McCain Would Lose Senate Reelection in Arizona

Check out the latest Research 2000 polling commissioned by Daily Kos of 600 likely Arizona voters in the field October 28 through October 30.

If the election for President were held today would you vote for the Democratic ticket of Barack Obama and Joe Biden the Republican ticket of John McCain and Sarah Palin or another candidate?

McCain-Palin: 48 percent (42 percent of those already voting)
Obama-Biden: 47 percent (54 percent of those already voting)

If the 2010 election for U.S. Senate were held today for whom would you vote for if the choices were between Janet Napolitano the Democrat and John McCain the Republican?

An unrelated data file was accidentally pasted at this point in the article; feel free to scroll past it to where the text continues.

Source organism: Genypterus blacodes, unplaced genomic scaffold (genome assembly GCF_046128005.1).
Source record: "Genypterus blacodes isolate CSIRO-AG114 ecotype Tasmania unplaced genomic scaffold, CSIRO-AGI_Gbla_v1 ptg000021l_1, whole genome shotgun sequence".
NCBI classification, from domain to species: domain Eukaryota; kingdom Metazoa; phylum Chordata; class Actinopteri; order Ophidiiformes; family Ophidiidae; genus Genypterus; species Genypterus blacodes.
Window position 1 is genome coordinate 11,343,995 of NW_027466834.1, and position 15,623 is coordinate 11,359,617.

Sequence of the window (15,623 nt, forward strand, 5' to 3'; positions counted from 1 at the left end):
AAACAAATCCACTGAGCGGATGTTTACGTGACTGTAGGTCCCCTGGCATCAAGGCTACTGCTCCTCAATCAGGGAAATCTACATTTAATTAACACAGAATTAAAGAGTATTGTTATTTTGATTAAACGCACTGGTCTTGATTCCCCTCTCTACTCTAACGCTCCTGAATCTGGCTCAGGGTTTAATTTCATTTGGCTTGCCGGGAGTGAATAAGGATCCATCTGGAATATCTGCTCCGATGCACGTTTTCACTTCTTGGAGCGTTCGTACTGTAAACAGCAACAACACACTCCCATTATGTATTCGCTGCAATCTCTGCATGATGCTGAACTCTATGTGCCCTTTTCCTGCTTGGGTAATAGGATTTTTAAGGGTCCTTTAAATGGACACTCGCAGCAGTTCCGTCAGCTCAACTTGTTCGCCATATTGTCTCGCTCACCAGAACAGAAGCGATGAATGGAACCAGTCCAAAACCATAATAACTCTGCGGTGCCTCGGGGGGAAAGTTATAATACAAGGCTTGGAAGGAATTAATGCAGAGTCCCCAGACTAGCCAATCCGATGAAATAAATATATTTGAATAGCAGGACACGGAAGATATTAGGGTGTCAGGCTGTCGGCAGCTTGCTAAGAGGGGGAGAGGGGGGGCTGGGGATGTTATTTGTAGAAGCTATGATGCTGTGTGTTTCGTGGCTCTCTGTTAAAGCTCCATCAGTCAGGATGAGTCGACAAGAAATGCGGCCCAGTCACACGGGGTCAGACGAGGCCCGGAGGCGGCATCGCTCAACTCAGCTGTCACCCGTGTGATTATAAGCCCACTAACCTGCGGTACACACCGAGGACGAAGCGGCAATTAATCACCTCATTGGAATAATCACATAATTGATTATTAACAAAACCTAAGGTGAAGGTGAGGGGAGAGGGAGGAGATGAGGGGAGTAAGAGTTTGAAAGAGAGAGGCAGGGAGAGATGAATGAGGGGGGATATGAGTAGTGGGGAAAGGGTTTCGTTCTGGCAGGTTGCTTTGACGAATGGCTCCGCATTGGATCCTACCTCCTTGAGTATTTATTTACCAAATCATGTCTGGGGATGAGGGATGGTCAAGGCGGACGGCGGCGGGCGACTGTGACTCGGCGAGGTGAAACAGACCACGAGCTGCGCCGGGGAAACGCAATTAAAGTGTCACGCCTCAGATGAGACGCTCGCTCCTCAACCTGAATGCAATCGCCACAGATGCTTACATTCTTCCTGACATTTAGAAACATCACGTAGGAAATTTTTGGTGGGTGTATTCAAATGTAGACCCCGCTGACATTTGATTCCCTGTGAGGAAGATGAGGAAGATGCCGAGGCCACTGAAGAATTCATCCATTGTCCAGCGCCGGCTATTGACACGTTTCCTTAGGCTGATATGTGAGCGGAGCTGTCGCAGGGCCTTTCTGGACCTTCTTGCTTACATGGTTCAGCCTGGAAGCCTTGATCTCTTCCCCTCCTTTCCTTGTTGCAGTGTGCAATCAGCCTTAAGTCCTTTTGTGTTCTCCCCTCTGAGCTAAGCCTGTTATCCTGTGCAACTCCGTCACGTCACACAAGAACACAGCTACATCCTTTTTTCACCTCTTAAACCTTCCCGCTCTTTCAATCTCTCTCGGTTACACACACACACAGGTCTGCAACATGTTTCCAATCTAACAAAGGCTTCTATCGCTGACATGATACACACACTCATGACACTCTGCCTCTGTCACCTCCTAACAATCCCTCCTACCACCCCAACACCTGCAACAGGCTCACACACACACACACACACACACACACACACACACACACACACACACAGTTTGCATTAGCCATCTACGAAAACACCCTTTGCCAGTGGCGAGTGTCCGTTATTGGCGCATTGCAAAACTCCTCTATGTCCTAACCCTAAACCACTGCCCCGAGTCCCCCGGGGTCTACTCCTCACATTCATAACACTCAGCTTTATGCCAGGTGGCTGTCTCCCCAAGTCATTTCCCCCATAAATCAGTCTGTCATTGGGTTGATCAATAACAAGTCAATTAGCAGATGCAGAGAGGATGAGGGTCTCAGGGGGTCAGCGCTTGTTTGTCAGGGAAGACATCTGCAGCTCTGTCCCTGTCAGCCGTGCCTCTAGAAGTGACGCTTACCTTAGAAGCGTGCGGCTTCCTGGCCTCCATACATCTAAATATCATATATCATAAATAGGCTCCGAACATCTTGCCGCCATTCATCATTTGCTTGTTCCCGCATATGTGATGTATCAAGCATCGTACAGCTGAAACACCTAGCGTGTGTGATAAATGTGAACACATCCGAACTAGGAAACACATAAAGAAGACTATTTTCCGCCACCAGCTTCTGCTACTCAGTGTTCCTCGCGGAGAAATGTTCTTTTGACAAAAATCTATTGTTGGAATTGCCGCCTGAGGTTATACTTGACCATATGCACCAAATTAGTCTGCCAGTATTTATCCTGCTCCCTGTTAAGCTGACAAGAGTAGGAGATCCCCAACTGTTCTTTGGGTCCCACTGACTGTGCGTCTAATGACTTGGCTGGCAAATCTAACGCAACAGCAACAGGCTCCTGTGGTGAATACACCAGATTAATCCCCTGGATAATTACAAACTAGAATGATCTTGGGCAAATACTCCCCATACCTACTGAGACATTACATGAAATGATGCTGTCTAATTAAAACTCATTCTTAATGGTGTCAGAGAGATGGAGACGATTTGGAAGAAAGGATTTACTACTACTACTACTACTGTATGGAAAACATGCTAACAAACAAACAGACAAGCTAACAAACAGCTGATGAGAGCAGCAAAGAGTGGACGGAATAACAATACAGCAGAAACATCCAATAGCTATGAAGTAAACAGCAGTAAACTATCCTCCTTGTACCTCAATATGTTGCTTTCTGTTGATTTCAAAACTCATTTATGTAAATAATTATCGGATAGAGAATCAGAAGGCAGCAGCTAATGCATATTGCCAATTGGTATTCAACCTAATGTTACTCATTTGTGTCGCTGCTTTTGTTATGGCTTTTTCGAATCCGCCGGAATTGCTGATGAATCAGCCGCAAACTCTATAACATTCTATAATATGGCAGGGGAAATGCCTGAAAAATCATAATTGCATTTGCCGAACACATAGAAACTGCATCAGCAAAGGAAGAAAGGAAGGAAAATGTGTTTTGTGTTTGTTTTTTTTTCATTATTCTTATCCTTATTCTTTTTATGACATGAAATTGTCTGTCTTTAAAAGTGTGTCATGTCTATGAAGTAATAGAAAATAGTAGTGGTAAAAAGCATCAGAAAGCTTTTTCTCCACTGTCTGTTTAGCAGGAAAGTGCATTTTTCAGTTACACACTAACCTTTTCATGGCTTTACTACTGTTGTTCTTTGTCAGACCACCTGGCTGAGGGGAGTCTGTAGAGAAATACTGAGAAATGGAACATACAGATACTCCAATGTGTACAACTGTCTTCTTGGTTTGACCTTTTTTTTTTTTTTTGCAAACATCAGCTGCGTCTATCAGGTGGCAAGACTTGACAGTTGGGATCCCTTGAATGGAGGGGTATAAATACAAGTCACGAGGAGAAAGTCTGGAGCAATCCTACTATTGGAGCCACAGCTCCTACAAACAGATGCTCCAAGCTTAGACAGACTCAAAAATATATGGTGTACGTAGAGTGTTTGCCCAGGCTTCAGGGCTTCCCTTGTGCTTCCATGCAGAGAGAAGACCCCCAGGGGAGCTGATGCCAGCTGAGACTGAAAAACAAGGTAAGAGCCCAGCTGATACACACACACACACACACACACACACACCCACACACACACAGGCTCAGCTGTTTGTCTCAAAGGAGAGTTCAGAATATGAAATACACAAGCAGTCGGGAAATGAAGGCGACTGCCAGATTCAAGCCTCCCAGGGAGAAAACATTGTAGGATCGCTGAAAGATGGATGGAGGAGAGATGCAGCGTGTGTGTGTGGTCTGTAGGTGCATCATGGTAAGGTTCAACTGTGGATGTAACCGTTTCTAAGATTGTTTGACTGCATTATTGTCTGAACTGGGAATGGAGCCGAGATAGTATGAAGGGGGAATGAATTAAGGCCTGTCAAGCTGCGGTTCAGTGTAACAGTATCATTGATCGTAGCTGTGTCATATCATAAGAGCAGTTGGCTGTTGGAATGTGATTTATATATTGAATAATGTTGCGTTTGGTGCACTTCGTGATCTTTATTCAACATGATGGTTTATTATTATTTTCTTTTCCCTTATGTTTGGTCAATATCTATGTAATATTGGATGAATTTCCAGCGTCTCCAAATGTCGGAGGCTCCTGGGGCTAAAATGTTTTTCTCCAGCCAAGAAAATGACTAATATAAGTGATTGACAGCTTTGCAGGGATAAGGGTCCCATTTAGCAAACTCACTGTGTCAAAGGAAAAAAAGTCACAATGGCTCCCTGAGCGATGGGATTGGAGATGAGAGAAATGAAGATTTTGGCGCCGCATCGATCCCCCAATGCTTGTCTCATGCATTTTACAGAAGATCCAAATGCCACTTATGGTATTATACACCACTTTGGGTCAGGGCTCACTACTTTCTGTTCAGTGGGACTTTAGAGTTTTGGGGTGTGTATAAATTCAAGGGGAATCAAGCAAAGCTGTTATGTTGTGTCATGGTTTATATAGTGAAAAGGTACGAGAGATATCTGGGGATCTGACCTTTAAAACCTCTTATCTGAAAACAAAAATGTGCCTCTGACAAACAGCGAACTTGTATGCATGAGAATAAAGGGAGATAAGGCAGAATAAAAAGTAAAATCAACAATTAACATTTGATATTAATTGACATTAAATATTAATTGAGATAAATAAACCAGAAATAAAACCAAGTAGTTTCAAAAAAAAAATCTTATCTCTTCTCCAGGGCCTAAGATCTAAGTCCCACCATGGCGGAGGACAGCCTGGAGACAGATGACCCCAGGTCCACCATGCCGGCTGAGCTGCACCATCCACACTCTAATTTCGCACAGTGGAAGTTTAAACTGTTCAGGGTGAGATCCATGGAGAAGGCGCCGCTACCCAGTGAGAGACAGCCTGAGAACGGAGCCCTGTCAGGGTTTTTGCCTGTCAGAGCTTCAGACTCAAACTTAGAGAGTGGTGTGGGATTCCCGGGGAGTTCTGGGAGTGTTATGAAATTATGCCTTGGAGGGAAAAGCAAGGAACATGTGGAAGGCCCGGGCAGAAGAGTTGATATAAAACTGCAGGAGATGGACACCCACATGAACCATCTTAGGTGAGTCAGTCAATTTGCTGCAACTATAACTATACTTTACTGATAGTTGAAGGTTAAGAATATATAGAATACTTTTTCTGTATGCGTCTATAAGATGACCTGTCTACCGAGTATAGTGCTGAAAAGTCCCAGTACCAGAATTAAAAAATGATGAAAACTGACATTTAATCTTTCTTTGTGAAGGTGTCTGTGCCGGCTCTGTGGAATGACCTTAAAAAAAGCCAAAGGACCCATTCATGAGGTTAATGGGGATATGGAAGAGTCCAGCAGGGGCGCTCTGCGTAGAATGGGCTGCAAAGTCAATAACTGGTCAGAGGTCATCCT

John McCain (R): 45 percent
Janet Napolitano (D): 53 percent

That's right -- John McCain is just about tied in his home state, and if his 2010 reelection bid were today and were he running against Democratic Governor Janet Napolitano he would lose.

Don't believe these numbers? The McCain campaign apparently does, because they have scheduled McCain to campaign in Arizona ahead of election day.

Sen. John McCain will be in Prescott on election eve, according to the Yavapai County Republican Party.

He plans to attend the party's annual Victory Rally at approximately 9 p.m. Monday on the historic courthouse plaza. The rally starts at 6 p.m. and typically attracts Republican elected officials from around the state.

With rumors that Barack Obama will touch down for a brief stop to stump in Arizona before election day and now hard news that the Obama campaign would be running this ad in Arizona (along with North Dakota and Georgia), we now have reason to believe that the race in the state may actually be edging towards "tossup" status (even as it likely still leans a bit towards the Republicans).